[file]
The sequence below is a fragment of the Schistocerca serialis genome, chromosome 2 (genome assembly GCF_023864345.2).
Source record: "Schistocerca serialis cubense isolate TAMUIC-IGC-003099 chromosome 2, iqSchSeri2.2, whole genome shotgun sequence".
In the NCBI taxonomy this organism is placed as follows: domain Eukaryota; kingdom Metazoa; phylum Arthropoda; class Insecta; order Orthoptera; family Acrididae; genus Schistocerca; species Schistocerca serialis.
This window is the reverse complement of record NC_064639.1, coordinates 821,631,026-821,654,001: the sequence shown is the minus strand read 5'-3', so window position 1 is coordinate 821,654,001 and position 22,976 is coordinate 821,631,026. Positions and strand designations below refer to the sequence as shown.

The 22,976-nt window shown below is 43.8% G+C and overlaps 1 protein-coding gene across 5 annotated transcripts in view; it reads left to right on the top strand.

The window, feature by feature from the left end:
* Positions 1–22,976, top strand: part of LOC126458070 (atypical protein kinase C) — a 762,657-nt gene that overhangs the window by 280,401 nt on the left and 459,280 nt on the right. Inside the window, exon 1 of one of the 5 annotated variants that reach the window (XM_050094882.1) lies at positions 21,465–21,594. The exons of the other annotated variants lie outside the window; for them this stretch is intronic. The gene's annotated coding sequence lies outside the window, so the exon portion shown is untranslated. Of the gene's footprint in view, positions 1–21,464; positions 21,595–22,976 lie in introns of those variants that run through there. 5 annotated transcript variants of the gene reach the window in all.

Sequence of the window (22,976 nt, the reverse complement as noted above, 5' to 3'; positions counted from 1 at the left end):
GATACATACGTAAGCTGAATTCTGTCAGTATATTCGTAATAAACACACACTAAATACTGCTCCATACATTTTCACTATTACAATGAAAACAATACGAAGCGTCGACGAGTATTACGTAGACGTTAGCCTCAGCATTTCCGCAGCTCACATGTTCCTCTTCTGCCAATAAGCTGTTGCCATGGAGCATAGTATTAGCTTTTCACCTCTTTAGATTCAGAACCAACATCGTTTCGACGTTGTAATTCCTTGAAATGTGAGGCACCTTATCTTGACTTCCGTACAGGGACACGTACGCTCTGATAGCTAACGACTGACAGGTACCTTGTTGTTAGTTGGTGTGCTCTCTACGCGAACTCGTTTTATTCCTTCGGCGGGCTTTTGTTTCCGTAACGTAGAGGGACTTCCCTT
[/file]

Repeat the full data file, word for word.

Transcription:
The sequence below is a fragment of the Schistocerca serialis genome, chromosome 2 (genome assembly GCF_023864345.2).
Source record: "Schistocerca serialis cubense isolate TAMUIC-IGC-003099 chromosome 2, iqSchSeri2.2, whole genome shotgun sequence".
In the NCBI taxonomy this organism is placed as follows: domain Eukaryota; kingdom Metazoa; phylum Arthropoda; class Insecta; order Orthoptera; family Acrididae; genus Schistocerca; species Schistocerca serialis.
This window is the reverse complement of record NC_064639.1, coordinates 821,631,026-821,654,001: the sequence shown is the minus strand read 5'-3', so window position 1 is coordinate 821,654,001 and position 22,976 is coordinate 821,631,026. Positions and strand designations below refer to the sequence as shown.

The 22,976-nt window shown below is 43.8% G+C and overlaps 1 protein-coding gene across 5 annotated transcripts in view; it reads left to right on the top strand.

The window, feature by feature from the left end:
* Positions 1–22,976, top strand: part of LOC126458070 (atypical protein kinase C) — a 762,657-nt gene that overhangs the window by 280,401 nt on the left and 459,280 nt on the right. Inside the window, exon 1 of one of the 5 annotated variants that reach the window (XM_050094882.1) lies at positions 21,465–21,594. The exons of the other annotated variants lie outside the window; for them this stretch is intronic. The gene's annotated coding sequence lies outside the window, so the exon portion shown is untranslated. Of the gene's footprint in view, positions 1–21,464; positions 21,595–22,976 lie in introns of those variants that run through there. 5 annotated transcript variants of the gene reach the window in all.

Sequence of the window (22,976 nt, the reverse complement as noted above, 5' to 3'; positions counted from 1 at the left end):
GATACATACGTAAGCTGAATTCTGTCAGTATATTCGTAATAAACACACACTAAATACTGCTCCATACATTTTCACTATTACAATGAAAACAATACGAAGCGTCGACGAGTATTACGTAGACGTTAGCCTCAGCATTTCCGCAGCTCACATGTTCCTCTTCTGCCAATAAGCTGTTGCCATGGAGCATAGTATTAGCTTTTCACCTCTTTAGATTCAGAACCAACATCGTTTCGACGTTGTAATTCCTTGAAATGTGAGGCACCTTATCTTGACTTCCGTACAGGGACACGTACGCTCTGATAGCTAACGACTGACAGGTACCTTGTTGTTAGTTGGTGTGCTCTCTACGCGAACTCGTTTTATTCCTTCGGCGGGCTTTTGTTTCCGTAACGTAGAGGGACTTCCCTT